Mon, 8 December 2014
When Ho`olohe Hou was a radio program, I offered a segment entitled “Unlikely Heroes in Hawaiian Music” which featured artists who should not have attained such popular or critical acclaim in the field of traditional Hawaiian music because of their perceived natural, physical, geographic, or ethnic limitations. And the first such artist I featured was steel guitarist Jerry Byrd.
Jerry Byrd was not a Hawaiian but a haole from Lima, Ohio. As he used to tell his own story, Byrd fell in love with the steel guitar as a child after begging his parents for the money to go a Chautauqua, the traveling shows popular in the early 20th century which featured everything from educational and religious lectures to the latest hits from Broadway or the Metropolitan Opera. (President Theodore Roosevelt referred to the Chautauqua as “the most American thing in America.”) At the particular show Byrd attended he heard a traveling music troupe from Hawai`i which was led by steel guitar. It was love at first listen for Byrd, and the rest – as I often say here – is history. Byrd did not go on merely to become a steel guitarist. He is widely acknowledged as the greatest steel guitarist of all time for his unparalleled technique – things he could do with this most difficult of instruments with only a straight steel bar that many of Nashville’s finest have not been able to do since with a bar and eight, nine, or ten pedals. He was dubbed the “Master of Touch and Tone” and inducted into the Steel Guitar Hall of Fame in 1975 – among the first to receive the honor.
But I, for one, don’t think this is Byrd’s most important contribution to the world of music. Byrd toiled somewhat in obscurity – as far as Hawaiian music is concerned – near his Midwest home until 1970 when he made the permanent move to the mecca of the music he so loved. But he relocated to Hawai`i with a specific mission in mind: To revive the Hawaiian steel guitar, which by the 1970s was a dying art with a only a handful of the last generation of the living legends still performing or recording. With grants from the State of Hawai`i, Byrd began to teach and ended up with two budding protégés and future legends themselves: Alan Akaka and Casey Olsen. In recent years Akaka has taken on teaching nearly full time – breeding yet another new generation of steel guitarists. In short, Byrd almost single-handedly revived the steel guitar in Hawai`i - despite being a haole from Ohio.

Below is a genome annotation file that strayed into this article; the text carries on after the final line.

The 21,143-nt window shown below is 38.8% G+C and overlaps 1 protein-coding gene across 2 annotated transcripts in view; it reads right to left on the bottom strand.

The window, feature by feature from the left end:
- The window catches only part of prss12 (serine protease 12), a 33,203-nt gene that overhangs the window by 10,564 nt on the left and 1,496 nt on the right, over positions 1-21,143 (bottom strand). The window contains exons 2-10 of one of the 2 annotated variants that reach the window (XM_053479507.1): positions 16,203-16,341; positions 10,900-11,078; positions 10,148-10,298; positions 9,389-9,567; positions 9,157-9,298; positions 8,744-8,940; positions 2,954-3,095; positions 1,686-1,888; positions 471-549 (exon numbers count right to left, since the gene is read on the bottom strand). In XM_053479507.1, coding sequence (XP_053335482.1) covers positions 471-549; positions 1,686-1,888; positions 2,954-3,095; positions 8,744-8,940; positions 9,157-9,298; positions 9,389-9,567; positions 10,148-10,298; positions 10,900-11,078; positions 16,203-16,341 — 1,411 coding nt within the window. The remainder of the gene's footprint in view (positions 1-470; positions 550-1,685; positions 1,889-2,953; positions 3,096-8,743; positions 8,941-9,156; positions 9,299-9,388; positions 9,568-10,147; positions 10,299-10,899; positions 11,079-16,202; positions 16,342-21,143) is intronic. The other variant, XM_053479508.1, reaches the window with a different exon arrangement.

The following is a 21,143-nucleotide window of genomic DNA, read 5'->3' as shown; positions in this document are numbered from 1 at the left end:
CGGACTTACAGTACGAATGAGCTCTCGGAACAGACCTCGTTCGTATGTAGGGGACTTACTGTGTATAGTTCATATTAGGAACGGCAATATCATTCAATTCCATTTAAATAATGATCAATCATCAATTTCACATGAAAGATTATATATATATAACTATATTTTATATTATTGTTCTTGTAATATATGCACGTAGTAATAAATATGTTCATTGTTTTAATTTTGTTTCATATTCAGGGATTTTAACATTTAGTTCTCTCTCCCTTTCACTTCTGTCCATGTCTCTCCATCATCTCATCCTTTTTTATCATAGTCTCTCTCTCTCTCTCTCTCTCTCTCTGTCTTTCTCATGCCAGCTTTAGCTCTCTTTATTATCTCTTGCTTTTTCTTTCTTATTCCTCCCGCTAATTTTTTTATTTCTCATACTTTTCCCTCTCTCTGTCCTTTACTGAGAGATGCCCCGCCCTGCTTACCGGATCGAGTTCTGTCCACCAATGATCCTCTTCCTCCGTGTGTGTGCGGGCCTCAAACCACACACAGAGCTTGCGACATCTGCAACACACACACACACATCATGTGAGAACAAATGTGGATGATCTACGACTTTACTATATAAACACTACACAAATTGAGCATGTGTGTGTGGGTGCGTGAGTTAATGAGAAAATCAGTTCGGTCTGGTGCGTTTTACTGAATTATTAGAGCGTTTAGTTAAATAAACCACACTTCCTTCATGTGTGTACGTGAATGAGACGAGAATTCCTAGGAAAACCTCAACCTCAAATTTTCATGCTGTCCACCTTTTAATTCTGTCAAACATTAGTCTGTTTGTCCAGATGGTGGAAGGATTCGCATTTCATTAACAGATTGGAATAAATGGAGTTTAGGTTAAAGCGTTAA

Christmas In Hawaii is a fine example of Byrd’s virtuosity on the instrument. With the help of longtime friend and musical partner, Hiram Olsen, on the guitar and vibraphonist Francis Ho`okano (of Harold Haku`ole’s “Sometime Group” which recorded with Noelani Mahoe and the Leo Nahenahe Singers on their Hawaiian Christmas), this release by Byrd nearly 40 years ago remains the only recording of steel guitar instrumentals for the holidays in the Hawaiian style. And once you listen, you will understand that you have heard nothing like it before and that despite his Midwest roots, Byrd – as often remarked by his peers – was as Hawaiian as they came.
Because the album has been rereleased in the digital era, you can still enjoy the entire album on Spotify, Rhapsody, and other streaming music services or by purchasing the MP3 version from iTunes, Amazon.com, and practically anywhere MP3s are sold.
Next time: #17 on Ho`olohe Hou’s list of the 25 Greatest Christmas Albums from Hawai`i…
Direct download: 18_Christmas_-_Jerry_Byrd_-_Christmas_in_Hawaii.mp3
Category:70s and 80s -- posted at: 5:12am EST